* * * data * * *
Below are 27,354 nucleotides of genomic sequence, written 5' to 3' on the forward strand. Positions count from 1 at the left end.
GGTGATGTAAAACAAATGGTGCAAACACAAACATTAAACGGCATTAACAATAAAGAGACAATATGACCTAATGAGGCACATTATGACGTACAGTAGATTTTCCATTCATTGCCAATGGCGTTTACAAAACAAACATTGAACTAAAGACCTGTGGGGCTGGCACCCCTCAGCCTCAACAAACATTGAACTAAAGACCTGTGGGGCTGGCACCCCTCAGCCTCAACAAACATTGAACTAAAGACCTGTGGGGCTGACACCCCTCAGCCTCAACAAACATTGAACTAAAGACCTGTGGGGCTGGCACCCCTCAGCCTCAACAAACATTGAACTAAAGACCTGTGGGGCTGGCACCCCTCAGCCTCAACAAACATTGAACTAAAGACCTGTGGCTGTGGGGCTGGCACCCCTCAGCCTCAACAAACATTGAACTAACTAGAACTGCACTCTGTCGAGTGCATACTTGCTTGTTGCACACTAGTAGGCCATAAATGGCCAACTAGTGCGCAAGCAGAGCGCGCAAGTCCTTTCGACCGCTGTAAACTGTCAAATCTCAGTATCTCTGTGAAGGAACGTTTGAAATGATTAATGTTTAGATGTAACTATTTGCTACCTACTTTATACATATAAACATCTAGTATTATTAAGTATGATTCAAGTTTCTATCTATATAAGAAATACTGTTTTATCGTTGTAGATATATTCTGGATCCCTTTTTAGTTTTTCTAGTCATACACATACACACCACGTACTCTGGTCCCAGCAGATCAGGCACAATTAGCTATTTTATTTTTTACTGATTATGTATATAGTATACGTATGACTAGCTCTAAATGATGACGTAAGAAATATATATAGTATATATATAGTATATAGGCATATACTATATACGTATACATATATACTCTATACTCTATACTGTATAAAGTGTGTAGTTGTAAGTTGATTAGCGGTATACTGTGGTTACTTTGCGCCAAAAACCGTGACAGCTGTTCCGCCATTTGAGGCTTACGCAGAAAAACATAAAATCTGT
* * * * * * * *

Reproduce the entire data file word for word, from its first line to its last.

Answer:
Below are 27,354 nucleotides of genomic sequence, written 5' to 3' on the forward strand. Positions count from 1 at the left end.
GGTGATGTAAAACAAATGGTGCAAACACAAACATTAAACGGCATTAACAATAAAGAGACAATATGACCTAATGAGGCACATTATGACGTACAGTAGATTTTCCATTCATTGCCAATGGCGTTTACAAAACAAACATTGAACTAAAGACCTGTGGGGCTGGCACCCCTCAGCCTCAACAAACATTGAACTAAAGACCTGTGGGGCTGGCACCCCTCAGCCTCAACAAACATTGAACTAAAGACCTGTGGGGCTGACACCCCTCAGCCTCAACAAACATTGAACTAAAGACCTGTGGGGCTGGCACCCCTCAGCCTCAACAAACATTGAACTAAAGACCTGTGGGGCTGGCACCCCTCAGCCTCAACAAACATTGAACTAAAGACCTGTGGCTGTGGGGCTGGCACCCCTCAGCCTCAACAAACATTGAACTAACTAGAACTGCACTCTGTCGAGTGCATACTTGCTTGTTGCACACTAGTAGGCCATAAATGGCCAACTAGTGCGCAAGCAGAGCGCGCAAGTCCTTTCGACCGCTGTAAACTGTCAAATCTCAGTATCTCTGTGAAGGAACGTTTGAAATGATTAATGTTTAGATGTAACTATTTGCTACCTACTTTATACATATAAACATCTAGTATTATTAAGTATGATTCAAGTTTCTATCTATATAAGAAATACTGTTTTATCGTTGTAGATATATTCTGGATCCCTTTTTAGTTTTTCTAGTCATACACATACACACCACGTACTCTGGTCCCAGCAGATCAGGCACAATTAGCTATTTTATTTTTTACTGATTATGTATATAGTATACGTATGACTAGCTCTAAATGATGACGTAAGAAATATATATAGTATATATATAGTATATAGGCATATACTATATACGTATACATATATACTCTATACTCTATACTGTATAAAGTGTGTAGTTGTAAGTTGATTAGCGGTATACTGTGGTTACTTTGCGCCAAAAACCGTGACAGCTGTTCCGCCATTTGAGGCTTACGCAGAAAAACATAAAATCTGT